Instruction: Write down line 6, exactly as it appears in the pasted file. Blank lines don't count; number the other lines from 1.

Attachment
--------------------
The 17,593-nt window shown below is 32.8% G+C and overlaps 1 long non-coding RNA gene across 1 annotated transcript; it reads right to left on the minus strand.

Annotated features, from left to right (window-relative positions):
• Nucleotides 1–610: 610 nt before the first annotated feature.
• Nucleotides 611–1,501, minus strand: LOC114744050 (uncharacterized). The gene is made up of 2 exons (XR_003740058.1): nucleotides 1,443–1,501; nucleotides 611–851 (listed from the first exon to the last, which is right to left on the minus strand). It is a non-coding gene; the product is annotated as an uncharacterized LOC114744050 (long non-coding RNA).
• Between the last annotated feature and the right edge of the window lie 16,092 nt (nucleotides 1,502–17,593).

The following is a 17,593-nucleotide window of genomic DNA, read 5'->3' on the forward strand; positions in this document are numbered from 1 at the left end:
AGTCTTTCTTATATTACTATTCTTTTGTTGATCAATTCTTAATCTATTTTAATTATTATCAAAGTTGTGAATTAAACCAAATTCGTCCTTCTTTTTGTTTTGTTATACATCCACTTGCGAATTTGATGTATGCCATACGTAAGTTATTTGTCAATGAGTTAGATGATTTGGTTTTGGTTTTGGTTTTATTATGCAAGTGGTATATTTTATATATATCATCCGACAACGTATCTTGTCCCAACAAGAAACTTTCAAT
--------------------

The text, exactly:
The following is a 17,593-nucleotide window of genomic DNA, read 5'->3' on the forward strand; positions in this document are numbered from 1 at the left end: